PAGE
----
Kissing Scene! (For Cupid’s Literary Connection Kissing Scene Competition)

The following is my entry for the Cupid’s Literary Connection Kissing Scene Competition. This contest is already over, and as you can see from the comments, I learned a lot! Thank you everyone!

Intro (added 2/7/13): South Carolina, 1864. With only a few months between their birthdays and a few miles between their homes, Kate and Ephraim grew up teasing each other at every picnic and wedding in the county. Then the war comes, and their fathers and older brothers leave to fight for the Confederacy. Kate and Ephraim become the eldest children at home; suddenly responsible for far too much, and no longer capable of getting along “capital”. Three years in, Kate meets a Yankee journalist with whom she just might run away from her father’s bankrupt farm. Ephraim has other plans.

Ephraim frowned, a pencil of light falling across his face. “The hell you say. I’m not going to let your sisters subsist on roots, Kate. I’ve more of a crop and less mouths to feed.”

The view of the hall likely grated on him. Throngs of women to the occasional fourteen-year-old boy, the air lacking  the comforting haze of cigar smoke. But there was something else. Something different.

“We shouldn’t be fighting. Not tonight.” Kate meant it.

This wasn’t goodbye, was it? Don’t enlist, Eph. You’re too young.

“Your Boston artist is here,” he said suddenly.

Kate just stood there in her only organza, wringing the fingers of her hand-crocheted gloves. Did he expect her to run to Graham? Now?

Ephraim strode back into the dark of the music room, a smirk on his tanned face. “Oh, he’s not missing you. Already besieged by several lonely arms.” He rolled his brandy around in the bottom of his glass, the man of the place. Sole owner of a worthless cotton kingdom.

He turned, close to her. Very close.

Kate backed away, bumped into the piano, her chest tight.


He put a hand to the bare skin at her throat, bent her over the back of the grand, brought her shoulders down to the varnished wood, nudged her mouth open with a hesitation that was not like him. She struggled— briefly and half-heartedly— her fingers slipping on his waistcoat. A desperate feeling clamped down on her. And then it was last summer, making hay. His shirt off, sweat running down rivulets between the muscle. Too close. Too antagonistic. Too…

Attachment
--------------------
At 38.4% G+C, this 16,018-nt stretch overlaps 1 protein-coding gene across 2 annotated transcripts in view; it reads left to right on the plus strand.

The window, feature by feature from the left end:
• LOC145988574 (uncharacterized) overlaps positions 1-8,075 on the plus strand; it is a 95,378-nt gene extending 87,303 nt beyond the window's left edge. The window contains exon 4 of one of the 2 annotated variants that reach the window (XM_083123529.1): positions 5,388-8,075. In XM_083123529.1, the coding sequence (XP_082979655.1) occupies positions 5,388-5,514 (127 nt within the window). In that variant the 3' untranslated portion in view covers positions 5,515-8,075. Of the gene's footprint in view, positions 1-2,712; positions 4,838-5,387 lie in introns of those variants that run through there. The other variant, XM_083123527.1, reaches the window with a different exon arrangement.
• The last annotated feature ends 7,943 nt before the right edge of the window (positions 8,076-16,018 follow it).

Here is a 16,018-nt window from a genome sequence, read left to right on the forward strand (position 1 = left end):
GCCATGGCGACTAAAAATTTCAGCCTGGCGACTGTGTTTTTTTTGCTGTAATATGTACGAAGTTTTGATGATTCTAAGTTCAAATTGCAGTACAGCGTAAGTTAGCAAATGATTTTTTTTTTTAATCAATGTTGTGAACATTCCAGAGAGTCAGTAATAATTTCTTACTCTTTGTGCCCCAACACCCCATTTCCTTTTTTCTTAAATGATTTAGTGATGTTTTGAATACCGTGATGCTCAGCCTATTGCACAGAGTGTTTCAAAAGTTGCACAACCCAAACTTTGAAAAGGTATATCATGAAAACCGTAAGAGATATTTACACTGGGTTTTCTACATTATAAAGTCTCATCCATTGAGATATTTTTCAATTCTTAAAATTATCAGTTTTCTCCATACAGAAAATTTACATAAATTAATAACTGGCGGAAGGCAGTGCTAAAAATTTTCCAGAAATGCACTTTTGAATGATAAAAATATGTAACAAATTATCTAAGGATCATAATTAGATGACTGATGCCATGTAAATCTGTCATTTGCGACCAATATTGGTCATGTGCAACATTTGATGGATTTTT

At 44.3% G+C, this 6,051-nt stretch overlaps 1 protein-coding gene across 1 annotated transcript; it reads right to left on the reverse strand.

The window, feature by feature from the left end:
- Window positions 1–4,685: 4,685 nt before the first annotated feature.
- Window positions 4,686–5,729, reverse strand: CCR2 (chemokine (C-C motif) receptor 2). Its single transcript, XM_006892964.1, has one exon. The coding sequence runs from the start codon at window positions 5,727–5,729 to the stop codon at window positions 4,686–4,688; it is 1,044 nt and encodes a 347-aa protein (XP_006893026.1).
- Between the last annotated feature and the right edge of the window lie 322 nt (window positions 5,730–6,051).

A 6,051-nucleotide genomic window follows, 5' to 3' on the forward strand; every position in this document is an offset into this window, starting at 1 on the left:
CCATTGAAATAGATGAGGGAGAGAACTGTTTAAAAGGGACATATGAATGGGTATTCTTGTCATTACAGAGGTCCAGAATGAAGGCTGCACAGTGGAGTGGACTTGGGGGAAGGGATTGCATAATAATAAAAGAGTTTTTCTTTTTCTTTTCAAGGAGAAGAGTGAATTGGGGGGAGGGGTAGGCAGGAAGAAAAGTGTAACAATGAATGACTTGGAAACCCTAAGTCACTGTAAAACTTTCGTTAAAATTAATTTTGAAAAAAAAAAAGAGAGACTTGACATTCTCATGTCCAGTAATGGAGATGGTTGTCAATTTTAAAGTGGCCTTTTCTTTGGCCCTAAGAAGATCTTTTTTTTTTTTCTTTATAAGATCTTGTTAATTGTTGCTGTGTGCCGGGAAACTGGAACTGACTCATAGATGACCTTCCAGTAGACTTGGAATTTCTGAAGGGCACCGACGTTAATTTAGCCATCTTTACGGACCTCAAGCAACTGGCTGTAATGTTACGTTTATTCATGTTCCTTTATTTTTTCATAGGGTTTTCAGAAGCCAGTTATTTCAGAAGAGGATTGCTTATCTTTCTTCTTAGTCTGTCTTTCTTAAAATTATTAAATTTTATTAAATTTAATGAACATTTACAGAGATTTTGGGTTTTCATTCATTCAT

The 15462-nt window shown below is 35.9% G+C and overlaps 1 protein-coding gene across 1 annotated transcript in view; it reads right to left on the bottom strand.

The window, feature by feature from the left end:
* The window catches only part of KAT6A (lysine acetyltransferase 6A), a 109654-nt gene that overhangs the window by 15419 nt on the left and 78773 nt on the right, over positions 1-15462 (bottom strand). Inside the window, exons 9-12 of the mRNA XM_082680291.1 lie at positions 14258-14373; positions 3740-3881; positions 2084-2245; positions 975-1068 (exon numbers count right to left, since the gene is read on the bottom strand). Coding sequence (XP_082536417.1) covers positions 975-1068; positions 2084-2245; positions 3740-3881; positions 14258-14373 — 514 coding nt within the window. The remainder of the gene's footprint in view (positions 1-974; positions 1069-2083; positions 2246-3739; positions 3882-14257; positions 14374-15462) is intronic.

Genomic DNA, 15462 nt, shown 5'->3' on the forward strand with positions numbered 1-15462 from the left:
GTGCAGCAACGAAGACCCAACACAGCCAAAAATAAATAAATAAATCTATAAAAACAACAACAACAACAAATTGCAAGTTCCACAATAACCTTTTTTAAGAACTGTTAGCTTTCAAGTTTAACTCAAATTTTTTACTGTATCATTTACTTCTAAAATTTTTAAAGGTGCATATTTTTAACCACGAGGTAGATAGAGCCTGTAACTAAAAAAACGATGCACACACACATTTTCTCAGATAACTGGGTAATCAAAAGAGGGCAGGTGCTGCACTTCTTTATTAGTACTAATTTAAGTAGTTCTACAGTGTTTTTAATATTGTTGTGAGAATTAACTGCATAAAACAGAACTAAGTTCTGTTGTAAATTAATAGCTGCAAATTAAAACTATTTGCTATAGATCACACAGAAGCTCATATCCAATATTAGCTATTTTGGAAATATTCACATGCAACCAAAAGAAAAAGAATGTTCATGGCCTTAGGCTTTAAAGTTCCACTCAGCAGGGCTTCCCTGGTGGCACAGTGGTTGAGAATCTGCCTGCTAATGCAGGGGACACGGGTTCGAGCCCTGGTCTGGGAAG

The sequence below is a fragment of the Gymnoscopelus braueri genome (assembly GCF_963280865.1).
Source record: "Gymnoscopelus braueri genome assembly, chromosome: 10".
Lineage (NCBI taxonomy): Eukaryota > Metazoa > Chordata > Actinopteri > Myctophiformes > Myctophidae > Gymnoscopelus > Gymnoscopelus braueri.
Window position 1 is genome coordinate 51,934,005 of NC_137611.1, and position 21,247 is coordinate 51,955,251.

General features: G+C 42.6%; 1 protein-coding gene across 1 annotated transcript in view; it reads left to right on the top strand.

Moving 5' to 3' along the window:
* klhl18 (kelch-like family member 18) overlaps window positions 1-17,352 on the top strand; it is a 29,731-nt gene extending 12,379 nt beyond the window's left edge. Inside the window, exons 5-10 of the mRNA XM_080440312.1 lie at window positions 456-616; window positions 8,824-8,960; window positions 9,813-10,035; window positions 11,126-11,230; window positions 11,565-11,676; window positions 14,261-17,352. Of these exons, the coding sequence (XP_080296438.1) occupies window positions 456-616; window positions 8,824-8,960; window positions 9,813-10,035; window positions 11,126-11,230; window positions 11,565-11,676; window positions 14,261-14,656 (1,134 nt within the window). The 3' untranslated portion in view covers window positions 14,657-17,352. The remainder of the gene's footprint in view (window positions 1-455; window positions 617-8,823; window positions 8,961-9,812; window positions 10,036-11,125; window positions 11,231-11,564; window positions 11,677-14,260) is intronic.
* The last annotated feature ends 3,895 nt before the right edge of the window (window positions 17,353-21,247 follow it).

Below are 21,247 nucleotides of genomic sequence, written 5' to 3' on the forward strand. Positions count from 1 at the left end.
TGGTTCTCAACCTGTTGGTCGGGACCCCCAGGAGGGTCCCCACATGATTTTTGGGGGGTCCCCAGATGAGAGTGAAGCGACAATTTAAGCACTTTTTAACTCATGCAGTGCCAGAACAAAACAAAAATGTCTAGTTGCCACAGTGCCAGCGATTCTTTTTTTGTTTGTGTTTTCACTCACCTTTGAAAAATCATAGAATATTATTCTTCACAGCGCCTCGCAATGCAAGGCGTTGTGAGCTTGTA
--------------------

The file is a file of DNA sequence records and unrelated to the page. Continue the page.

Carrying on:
Deep. In hay, in water, in a sinking raft, in his arms as he lifted her out.

She pulled away, lips wet, a hand nervously going to the back of her head. Where his hand had been. Good God. I kissed him back, didn’t I. Her fingers were tingling from stroking his shirt. Just how hard had she pressed the fabric against his flesh?

His voice was ragged. “You’re not going to marry no damned Yankee.”

–Rachel O’Laughlin


31 thoughts on “Kissing Scene! (For Cupid’s Literary Connection Kissing Scene Competition)

    • Thanks Eve! Haha, yes, this is a historical fiction MS I’ve been working on now and then for quite a few years. 100k, but it’s not in the final draft stages AT ALL. I’m so thrilled you liked it!

    • Thanks! Yeah, a lot of people said the action was hard to follow… I think I’ve learned my lesson: not to cut down a 1,000 word scene and try to cram it into 350!


      • Haha, cool! It isn’t finished yet, but Jami knows my major plot points include these two not ending up together. *hides* I actually trimmed A LOT off of this scene that made the whole thing more awkward, and then I couldn’t decide what to write for an intro because of how long it would be… yeah.
        Thanks for the comment!

    • Meh heh heh… aww, I sorry! Nice way to get me back, though; I post spoilers, so you counter-spoil. I see how it is.

  2. Very nice moments here. I felt a little disoriented with all the ins and outs of what’s happening in this scene–all the lead-in to the kiss. But that’s not any fault of your clean writing, more, I suspect, from being dropped in the middle of your novel. The kiss was HOT, and I loved all the conflict of the kiss, too. Kissing is always better with conflict! ;-) Very nice work!!

    –Kathryn #18
    (I set my blog post to auto-publish this morning, and it failed. It’s published now if you missed it. :-)

    • Oh thank you so much! I agree, kissing is ALWAYS better with conflict! I’m realizing that I definitely tried to cram too much into this scene. I’m really attached to these characters and I was hanging on to some of the backstory too much. This competition was great, though. I’m learning a lot.

      I LOVED your kissing scene! It was adorable! And I got my scene up late as well, forgot to schedule it at all, ack!

  3. I. LOVED. This! As a fellow contestant and not a judge, your entry definitely gets my Get A Room award for the hottest kiss I’ve read so far. Wow! I would LOVE to read this whole MS! Good luck in the contest!